The third offering in the Curious Sameer series from India invites readers to consider all the fun to be had during school vacations.
Sameer delights in giving Amma clues about the “special place” where he plans to spend his school vacation. From page to page, he constructs a childhood idyll, and his mother guesses various places that might embody the joys he describes. Finally, Amma repeats all of the wonderful things he mentions and asks him to tell her where this special place is. He reveals it to be “Grandma and Grandpa’s house, of course!” This lovely resolution is somewhat undermined by how out of place the English monikers feel in a story partially defined by its cultural specificity and seamless use of the term Amma and the name Sameer. Another, arguably more egregious, misstep occurs when Sameer describes a place where he can bring “puzzles, paint box, and drawing book.” Amma guesses that he is describing a summer camp, and the accompanying art shows children making art outside amid what seem like generic Plains Indian teepees. How these structures relate to a vision of summer camp is unclear—except perhaps through an unfortunate, tired reiteration of a stereotype of American Indians.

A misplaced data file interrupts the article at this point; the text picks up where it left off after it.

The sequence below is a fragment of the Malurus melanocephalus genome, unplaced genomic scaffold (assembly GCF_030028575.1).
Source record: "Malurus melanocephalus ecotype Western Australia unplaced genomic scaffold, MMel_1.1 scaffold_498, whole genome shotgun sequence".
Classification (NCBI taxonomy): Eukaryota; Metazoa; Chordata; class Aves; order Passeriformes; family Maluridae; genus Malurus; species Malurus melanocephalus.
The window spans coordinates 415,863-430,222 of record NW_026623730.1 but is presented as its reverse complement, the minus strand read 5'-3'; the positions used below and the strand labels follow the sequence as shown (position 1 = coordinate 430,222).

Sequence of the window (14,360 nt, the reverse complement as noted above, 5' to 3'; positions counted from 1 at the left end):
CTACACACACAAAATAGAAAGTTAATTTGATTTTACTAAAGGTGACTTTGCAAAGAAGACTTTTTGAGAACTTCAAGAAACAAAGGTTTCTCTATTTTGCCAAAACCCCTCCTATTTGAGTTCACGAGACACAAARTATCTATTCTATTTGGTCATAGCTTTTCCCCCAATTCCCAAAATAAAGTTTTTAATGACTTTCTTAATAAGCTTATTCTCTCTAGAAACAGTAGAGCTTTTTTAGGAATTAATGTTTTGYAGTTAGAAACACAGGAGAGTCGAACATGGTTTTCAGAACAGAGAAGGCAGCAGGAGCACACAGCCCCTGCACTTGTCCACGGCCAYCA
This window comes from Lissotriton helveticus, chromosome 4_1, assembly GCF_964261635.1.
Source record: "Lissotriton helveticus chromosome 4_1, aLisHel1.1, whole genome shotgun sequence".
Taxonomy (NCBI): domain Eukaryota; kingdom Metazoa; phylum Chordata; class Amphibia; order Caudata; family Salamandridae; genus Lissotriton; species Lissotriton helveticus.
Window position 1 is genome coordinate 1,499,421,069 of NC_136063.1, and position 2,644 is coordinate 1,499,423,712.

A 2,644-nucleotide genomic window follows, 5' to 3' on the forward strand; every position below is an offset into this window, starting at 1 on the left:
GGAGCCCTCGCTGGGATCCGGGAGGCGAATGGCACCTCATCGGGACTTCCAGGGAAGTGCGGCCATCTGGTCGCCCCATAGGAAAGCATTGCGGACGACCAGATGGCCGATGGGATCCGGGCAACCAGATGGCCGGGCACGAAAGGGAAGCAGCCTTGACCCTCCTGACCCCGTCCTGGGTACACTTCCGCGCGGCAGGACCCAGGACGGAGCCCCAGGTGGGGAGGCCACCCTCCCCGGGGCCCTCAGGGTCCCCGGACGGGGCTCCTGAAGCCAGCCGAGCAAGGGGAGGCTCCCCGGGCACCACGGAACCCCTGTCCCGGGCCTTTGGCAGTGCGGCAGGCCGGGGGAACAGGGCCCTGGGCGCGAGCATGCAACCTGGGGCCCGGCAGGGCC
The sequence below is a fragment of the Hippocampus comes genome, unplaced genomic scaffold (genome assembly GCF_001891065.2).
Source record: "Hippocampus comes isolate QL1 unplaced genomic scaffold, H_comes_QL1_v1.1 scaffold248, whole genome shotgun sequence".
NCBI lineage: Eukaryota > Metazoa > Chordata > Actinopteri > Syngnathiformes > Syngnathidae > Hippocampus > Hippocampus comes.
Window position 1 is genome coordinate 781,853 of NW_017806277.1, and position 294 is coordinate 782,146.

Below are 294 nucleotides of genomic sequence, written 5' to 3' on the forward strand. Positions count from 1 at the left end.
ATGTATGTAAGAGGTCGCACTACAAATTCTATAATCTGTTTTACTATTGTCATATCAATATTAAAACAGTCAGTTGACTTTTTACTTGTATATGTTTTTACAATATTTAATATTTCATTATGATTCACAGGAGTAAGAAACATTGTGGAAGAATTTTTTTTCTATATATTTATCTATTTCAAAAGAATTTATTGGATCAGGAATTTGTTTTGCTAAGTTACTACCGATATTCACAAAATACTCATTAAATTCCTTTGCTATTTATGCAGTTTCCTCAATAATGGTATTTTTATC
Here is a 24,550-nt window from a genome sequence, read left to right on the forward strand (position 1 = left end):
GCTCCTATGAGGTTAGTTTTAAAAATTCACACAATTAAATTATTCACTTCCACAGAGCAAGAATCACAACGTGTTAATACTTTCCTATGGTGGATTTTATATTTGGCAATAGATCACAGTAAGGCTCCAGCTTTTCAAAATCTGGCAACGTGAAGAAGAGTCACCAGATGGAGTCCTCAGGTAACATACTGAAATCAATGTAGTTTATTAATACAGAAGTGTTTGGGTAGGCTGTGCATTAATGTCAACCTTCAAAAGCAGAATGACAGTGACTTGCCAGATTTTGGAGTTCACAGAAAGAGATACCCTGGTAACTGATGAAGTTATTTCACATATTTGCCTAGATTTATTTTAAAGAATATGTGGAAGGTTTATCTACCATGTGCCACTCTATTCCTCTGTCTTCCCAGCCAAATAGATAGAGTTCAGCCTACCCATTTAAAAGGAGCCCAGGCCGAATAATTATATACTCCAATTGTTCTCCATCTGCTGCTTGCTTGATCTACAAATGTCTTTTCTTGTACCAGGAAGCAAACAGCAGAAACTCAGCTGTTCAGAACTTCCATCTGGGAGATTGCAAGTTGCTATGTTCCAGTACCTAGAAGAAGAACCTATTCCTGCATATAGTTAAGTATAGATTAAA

This otherwise successful series stumbles a bit in this outing. (Picture book. 3-6)